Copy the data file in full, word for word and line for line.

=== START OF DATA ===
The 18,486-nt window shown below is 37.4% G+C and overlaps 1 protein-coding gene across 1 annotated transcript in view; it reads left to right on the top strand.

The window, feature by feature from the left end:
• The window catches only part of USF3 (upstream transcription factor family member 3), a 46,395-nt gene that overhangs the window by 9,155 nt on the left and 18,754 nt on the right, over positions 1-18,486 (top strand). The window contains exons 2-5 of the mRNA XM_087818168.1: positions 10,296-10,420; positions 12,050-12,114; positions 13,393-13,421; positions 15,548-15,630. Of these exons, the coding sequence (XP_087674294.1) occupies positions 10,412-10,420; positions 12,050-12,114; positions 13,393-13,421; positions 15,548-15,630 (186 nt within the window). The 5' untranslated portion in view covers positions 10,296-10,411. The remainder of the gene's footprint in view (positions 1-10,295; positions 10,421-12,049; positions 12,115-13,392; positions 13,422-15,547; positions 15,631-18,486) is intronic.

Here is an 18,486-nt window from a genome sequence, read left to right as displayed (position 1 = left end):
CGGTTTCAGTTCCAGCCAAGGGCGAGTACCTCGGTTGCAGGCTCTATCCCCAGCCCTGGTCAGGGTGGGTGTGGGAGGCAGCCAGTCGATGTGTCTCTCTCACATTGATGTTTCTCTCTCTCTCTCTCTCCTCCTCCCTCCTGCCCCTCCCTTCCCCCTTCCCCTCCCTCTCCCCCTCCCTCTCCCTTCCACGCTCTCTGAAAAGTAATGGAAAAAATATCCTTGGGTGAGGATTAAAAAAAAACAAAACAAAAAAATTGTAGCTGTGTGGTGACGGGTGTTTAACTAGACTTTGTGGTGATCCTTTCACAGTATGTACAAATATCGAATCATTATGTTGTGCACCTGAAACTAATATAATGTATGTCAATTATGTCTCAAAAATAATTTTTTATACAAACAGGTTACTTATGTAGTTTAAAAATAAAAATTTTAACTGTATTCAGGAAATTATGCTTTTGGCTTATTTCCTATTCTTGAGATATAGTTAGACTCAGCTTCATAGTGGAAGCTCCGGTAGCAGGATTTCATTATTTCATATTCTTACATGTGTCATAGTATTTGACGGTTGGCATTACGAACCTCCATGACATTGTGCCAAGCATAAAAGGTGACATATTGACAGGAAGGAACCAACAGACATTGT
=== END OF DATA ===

The 18,486-nt window shown below is 37.4% G+C and overlaps 1 protein-coding gene across 1 annotated transcript in view; it reads left to right on the top strand.

The window, feature by feature from the left end:
• The window catches only part of USF3 (upstream transcription factor family member 3), a 46,395-nt gene that overhangs the window by 9,155 nt on the left and 18,754 nt on the right, over positions 1-18,486 (top strand). The window contains exons 2-5 of the mRNA XM_087818168.1: positions 10,296-10,420; positions 12,050-12,114; positions 13,393-13,421; positions 15,548-15,630. Of these exons, the coding sequence (XP_087674294.1) occupies positions 10,412-10,420; positions 12,050-12,114; positions 13,393-13,421; positions 15,548-15,630 (186 nt within the window). The 5' untranslated portion in view covers positions 10,296-10,411. The remainder of the gene's footprint in view (positions 1-10,295; positions 10,421-12,049; positions 12,115-13,392; positions 13,422-15,547; positions 15,631-18,486) is intronic.

Here is an 18,486-nt window from a genome sequence, read left to right as displayed (position 1 = left end):
CGGTTTCAGTTCCAGCCAAGGGCGAGTACCTCGGTTGCAGGCTCTATCCCCAGCCCTGGTCAGGGTGGGTGTGGGAGGCAGCCAGTCGATGTGTCTCTCTCACATTGATGTTTCTCTCTCTCTCTCTCTCCTCCTCCCTCCTGCCCCTCCCTTCCCCCTTCCCCTCCCTCTCCCCCTCCCTCTCCCTTCCACGCTCTCTGAAAAGTAATGGAAAAAATATCCTTGGGTGAGGATTAAAAAAAAACAAAACAAAAAAATTGTAGCTGTGTGGTGACGGGTGTTTAACTAGACTTTGTGGTGATCCTTTCACAGTATGTACAAATATCGAATCATTATGTTGTGCACCTGAAACTAATATAATGTATGTCAATTATGTCTCAAAAATAATTTTTTATACAAACAGGTTACTTATGTAGTTTAAAAATAAAAATTTTAACTGTATTCAGGAAATTATGCTTTTGGCTTATTTCCTATTCTTGAGATATAGTTAGACTCAGCTTCATAGTGGAAGCTCCGGTAGCAGGATTTCATTATTTCATATTCTTACATGTGTCATAGTATTTGACGGTTGGCATTACGAACCTCCATGACATTGTGCCAAGCATAAAAGGTGACATATTGACAGGAAGGAACCAACAGACATTGT